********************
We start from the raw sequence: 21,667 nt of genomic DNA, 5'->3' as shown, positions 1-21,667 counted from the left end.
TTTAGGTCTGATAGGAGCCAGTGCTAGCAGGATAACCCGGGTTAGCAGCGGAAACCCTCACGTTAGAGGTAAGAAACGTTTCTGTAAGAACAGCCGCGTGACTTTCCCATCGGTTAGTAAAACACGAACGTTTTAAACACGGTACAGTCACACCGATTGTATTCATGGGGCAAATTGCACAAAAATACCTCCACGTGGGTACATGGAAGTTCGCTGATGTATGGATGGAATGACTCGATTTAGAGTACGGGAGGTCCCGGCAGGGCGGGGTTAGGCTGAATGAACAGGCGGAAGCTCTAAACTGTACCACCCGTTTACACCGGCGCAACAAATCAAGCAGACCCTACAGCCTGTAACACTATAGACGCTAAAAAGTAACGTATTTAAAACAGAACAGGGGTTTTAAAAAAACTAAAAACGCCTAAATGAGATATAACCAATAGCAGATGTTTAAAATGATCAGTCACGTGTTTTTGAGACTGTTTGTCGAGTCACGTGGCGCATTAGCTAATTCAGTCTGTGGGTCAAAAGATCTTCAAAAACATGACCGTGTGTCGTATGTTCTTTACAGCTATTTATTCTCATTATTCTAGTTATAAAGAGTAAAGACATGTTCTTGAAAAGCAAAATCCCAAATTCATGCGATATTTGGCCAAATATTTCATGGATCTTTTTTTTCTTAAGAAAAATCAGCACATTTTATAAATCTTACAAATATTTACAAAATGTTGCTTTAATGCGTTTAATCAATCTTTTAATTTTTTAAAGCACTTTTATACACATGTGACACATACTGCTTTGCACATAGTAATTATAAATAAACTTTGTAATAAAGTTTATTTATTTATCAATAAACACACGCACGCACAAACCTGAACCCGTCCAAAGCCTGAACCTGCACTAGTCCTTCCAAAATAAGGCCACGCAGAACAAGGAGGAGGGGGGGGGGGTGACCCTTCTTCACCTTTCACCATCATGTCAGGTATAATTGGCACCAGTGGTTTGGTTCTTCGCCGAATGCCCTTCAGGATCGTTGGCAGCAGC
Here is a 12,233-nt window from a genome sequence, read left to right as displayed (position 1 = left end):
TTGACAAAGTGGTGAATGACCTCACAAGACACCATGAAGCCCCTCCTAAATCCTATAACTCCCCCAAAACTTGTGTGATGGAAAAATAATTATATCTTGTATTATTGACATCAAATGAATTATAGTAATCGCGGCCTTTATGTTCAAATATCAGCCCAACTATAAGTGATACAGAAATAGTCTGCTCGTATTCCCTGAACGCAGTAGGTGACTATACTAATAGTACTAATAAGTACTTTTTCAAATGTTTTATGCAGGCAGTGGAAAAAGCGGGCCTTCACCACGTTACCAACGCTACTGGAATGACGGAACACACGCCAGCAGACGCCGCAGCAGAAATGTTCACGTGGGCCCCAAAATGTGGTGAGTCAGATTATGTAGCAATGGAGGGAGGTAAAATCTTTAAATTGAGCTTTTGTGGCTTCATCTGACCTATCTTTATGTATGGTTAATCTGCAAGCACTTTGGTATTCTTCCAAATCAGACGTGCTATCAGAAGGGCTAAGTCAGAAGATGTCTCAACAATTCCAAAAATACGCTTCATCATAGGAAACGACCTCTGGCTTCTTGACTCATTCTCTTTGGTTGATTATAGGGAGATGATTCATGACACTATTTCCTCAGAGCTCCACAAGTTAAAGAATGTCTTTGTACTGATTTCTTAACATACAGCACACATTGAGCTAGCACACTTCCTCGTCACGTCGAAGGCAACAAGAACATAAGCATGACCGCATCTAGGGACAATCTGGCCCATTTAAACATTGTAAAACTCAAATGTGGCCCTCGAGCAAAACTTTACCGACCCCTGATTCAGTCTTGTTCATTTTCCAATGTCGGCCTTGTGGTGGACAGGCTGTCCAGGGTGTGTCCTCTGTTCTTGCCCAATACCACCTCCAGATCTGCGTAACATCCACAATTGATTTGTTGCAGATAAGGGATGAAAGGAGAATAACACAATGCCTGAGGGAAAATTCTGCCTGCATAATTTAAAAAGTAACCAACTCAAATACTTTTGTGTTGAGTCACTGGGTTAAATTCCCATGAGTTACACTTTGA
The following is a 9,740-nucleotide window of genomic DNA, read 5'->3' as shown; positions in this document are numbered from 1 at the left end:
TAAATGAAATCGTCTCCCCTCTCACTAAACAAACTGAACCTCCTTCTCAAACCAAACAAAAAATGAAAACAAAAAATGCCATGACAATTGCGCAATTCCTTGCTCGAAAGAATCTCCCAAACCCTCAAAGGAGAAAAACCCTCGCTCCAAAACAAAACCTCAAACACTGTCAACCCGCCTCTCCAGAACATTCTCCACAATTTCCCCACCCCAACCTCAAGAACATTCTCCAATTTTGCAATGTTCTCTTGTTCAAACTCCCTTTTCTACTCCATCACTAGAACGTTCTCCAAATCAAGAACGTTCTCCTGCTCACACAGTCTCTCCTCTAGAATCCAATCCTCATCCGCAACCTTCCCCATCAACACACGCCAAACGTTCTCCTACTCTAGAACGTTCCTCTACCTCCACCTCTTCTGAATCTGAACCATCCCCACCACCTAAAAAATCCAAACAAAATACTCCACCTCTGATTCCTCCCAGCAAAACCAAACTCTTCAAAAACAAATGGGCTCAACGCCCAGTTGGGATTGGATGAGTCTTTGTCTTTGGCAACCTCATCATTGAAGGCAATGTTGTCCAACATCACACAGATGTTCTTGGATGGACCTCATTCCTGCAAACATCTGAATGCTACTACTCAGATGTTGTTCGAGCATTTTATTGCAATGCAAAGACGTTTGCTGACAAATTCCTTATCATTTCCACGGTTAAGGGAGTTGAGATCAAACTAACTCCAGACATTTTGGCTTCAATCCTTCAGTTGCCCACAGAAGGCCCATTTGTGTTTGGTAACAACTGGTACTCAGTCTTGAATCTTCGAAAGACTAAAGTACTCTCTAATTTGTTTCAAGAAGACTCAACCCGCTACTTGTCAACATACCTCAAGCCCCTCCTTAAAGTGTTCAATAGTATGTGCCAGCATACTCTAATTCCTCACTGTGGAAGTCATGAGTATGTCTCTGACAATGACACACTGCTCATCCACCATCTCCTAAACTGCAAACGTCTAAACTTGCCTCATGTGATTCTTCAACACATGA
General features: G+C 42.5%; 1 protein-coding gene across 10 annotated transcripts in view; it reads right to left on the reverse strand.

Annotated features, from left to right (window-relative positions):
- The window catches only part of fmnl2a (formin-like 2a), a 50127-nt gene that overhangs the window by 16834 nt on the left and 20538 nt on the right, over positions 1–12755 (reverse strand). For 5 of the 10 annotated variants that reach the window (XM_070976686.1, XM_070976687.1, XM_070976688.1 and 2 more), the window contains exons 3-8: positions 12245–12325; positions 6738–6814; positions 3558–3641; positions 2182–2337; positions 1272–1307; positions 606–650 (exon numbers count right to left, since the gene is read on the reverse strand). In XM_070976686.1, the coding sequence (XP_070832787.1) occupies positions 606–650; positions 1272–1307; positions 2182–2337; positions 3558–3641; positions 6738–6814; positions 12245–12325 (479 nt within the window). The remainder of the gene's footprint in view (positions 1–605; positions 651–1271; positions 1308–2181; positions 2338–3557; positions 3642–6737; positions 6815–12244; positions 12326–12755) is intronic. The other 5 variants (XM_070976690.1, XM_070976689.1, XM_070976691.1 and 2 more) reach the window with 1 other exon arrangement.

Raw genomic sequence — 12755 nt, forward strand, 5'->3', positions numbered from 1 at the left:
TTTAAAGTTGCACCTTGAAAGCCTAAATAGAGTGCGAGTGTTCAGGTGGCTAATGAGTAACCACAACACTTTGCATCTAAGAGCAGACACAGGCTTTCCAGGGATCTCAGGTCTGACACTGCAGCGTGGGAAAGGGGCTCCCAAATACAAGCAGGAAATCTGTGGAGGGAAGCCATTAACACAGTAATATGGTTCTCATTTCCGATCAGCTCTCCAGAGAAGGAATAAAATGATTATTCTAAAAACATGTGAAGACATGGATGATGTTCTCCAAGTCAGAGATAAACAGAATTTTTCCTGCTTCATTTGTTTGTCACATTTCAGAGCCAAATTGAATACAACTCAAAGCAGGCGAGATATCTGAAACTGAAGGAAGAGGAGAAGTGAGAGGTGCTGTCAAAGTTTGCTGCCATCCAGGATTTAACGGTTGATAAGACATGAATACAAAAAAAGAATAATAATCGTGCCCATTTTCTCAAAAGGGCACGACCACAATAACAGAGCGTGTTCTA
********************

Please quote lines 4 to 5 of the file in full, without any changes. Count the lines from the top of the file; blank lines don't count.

TTGACAAAGTGGTGAATGACCTCACAAGACACCATGAAGCCCCTCCTAAATCCTATAACTCCCCCAAAACTTGTGTGATGGAAAAATAATTATATCTTGTATTATTGACATCAAATGAATTATAGTAATCGCGGCCTTTATGTTCAAATATCAGCCCAACTATAAGTGATACAGAAATAGTCTGCTCGTATTCCCTGAACGCAGTAGGTGACTATACTAATAGTACTAATAAGTACTTTTTCAAATGTTTTATGCAGGCAGTGGAAAAAGCGGGCCTTCACCACGTTACCAACGCTACTGGAATGACGGAACACACGCCAGCAGACGCCGCAGCAGAAATGTTCACGTGGGCCCCAAAATGTGGTGAGTCAGATTATGTAGCAATGGAGGGAGGTAAAATCTTTAAATTGAGCTTTTGTGGCTTCATCTGACCTATCTTTATGTATGGTTAATCTGCAAGCACTTTGGTATTCTTCCAAATCAGACGTGCTATCAGAAGGGCTAAGTCAGAAGATGTCTCAACAATTCCAAAAATACGCTTCATCATAGGAAACGACCTCTGGCTTCTTGACTCATTCTCTTTGGTTGATTATAGGGAGATGATTCATGACACTATTTCCTCAGAGCTCCACAAGTTAAAGAATGTCTTTGTACTGATTTCTTAACATACAGCACACATTGAGCTAGCACACTTCCTCGTCACGTCGAAGGCAACAAGAACATAAGCATGACCGCATCTAGGGACAATCTGGCCCATTTAAACATTGTAAAACTCAAATGTGGCCCTCGAGCAAAACTTTACCGACCCCTGATTCAGTCTTGTTCATTTTCCAATGTCGGCCTTGTGGTGGACAGGCTGTCCAGGGTGTGTCCTCTGTTCTTGCCCAATACCACCTCCAGATCTGCGTAACATCCACAATTGATTTGTTGCAGATAAGGGATGAAAGGAGAATAACACAATGCCTGAGGGAAAATTCTGCCTGCATAATTTAAAAAGTAACCAACTCAAATACTTTTGTGTTGAGTCACTGGGTTAAATTCCCATGAGTTACACTTTGA
The following is a 9,740-nucleotide window of genomic DNA, read 5'->3' as shown; positions in this document are numbered from 1 at the left end: